Monday, January 3, 2022

130 Years Ago Today ...

 … John Ronald Reuel Tolkien was born in Bloemfontein, South Africa (then the Orange Free State). 

I find it difficult to know what to write on occasions like this. Partly, it's because I've already written many posts about Tolkien. What more could I add? Partly, it's because so many others have written much more insightful things and, again, what more could I add? As one of the founders of the modern fantasy genre and, by extension, so much of contemporary popular culture, is there anything left to say about J.R.R. Tolkien that hasn't already been said thousands of times before?

In the end, I'm not sure that matters. The truth is that most of us involved in this hobby are here, either directly or indirectly, because of the work of Tolkien. Whether or not one accepts Gary Gygax's repeated claim that Dungeons & Dragons owed little of its conception to the tales of Middle-earth, I think it's undeniable that D&D's success was founded on the popularity of The Hobbit and The Lord of the Rings. Likewise, the success of the fantasy genre as a whole is founded on the bedrock of Tolkien's myth cycle, however much lesser writers might wish it were otherwise. Without Tolkien, there'd likely be no appetite for doorstop fantasy trilogies – for good or for ill – not to mention many video games, heavy metal music, and panel van art. How many other authors have had such a profound and lasting influence?

I'm certain Tolkien himself would not have been comfortable with any of this. Certainly, he was pleased that his sub-creation had been so well received, but it was always a sideshow compared to his more serious academic work in the field of English philology. Furthermore, he often expressed, not unreasonably, the belief that many of his readers had misunderstood his work and the intent behind it. There is, for example, the famous story he recounts, in one of his letters, I think, of receiving a gift from a devotee in the form of a steel goblet on which had been inscribed the words found on the One Ring. Tolkien was appalled by this and used the gift as an ashtray. I can't begin to imagine what he would have thought of the fact that replicas of the One Ring itself are now readily available – and worn! – by people who claim to love his writing.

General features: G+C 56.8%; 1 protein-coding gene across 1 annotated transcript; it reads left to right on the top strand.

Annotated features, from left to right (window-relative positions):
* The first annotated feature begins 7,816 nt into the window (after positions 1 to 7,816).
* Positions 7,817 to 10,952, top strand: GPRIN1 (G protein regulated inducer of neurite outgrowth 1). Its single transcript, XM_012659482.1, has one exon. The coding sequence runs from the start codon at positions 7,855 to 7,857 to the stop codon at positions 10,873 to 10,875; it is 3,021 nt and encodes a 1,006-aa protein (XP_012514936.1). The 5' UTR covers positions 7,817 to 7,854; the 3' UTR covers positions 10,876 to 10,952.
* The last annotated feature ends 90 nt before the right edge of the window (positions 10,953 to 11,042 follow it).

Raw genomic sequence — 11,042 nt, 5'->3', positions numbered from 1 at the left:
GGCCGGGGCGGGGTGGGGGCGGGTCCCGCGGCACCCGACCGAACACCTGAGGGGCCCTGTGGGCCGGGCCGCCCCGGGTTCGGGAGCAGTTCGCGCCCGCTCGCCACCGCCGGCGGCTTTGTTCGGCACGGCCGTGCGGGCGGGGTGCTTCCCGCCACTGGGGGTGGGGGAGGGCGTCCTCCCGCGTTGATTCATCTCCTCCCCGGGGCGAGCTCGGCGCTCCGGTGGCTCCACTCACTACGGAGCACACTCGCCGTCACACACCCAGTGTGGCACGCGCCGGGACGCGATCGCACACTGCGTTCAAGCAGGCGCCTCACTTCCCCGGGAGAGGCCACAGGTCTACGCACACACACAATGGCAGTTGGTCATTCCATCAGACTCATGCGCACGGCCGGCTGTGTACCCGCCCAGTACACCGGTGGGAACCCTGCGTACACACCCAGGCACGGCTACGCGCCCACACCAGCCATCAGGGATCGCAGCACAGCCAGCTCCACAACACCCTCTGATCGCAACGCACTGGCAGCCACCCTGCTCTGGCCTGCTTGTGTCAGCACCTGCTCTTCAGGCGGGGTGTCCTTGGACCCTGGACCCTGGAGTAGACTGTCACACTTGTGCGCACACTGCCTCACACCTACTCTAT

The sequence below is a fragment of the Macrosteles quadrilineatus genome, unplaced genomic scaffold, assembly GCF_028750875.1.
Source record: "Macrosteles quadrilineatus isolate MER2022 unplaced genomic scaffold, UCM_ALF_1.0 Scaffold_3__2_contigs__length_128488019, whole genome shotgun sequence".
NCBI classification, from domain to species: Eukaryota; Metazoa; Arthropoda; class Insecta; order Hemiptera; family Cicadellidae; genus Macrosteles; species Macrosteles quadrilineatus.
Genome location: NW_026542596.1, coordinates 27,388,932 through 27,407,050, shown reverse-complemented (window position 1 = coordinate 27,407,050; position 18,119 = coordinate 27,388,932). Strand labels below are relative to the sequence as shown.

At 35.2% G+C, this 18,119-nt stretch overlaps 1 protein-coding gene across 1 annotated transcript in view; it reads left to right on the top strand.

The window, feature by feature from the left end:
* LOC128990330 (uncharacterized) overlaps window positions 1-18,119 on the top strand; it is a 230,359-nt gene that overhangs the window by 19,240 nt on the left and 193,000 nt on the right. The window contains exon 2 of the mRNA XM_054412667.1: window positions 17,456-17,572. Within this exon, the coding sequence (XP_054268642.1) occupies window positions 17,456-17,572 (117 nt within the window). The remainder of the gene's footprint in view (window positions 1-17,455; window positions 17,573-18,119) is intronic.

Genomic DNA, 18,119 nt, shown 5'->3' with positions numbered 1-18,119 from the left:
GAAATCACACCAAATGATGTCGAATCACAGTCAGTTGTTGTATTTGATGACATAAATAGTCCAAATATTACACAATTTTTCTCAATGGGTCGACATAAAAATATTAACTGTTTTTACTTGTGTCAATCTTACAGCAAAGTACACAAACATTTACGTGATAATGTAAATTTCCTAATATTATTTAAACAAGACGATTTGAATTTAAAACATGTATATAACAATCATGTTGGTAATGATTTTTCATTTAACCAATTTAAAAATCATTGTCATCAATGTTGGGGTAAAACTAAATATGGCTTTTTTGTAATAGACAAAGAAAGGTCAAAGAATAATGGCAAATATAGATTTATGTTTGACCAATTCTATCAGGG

Despite my personal preference for pulp fantasy these days, I nevertheless remain indebted to Tolkien and his fiction, which I first encountered at a very impressionable age. He's not my go-to author when I wish to be inspired about fantastical places and events, but I would be lying to deny that his work has a hold on my imagination that few others can rival. That, I suppose, is the greatest compliment I can pay to him on the 130th anniversary of his birthday. 


  1. Oh my... I had no idea you had started up the blog again! I ended up here because I referenced your Holmes boxed set readthrough in an oldschool D&D facebook group I'm in. Looks like I have a bit of catching up to do.

    Just wanted to say two things.
    1) Really glad to have you back, I loved your blog for years, it got me into the OSR and I haven't looked back since.
    2) I really enjoyed Dwimmermount. I know it was a tortured development process that drove you away from the scene for years but the final product was wonderful.

  2. Nice tribute too. Tolkien and D&D have such a weird tortured relationship, and I feel it has been in vogue for sometime now for the hardcore crowd to distance themselves from his work.

    But is was because my group wanted to so badly walk in Middle Earth and probe it's dark corners that we started playing together around '77-'78. We felt D&D need more Tolkien adherence, not less. Nonetheless, we died in the dungeon in troves and were woefully less heroic, and far more laissez-faire than the principles in Tolkien books.

    The folks who discovered LotR not as weird underground cult-novels, but through the Jackson movies, seems to be of a different breed altogether.

  3. "I find it difficult to know what to write on occasions like this. Partly, it's because I've already written many posts about Tolkien."
    Links to those previous posts might be nice.

    1. Click the "Tolkien" tag at the bottom of the post, and they shall all be lain before ye.

    2. Labels are a godsend for digging through blogs, aren't they?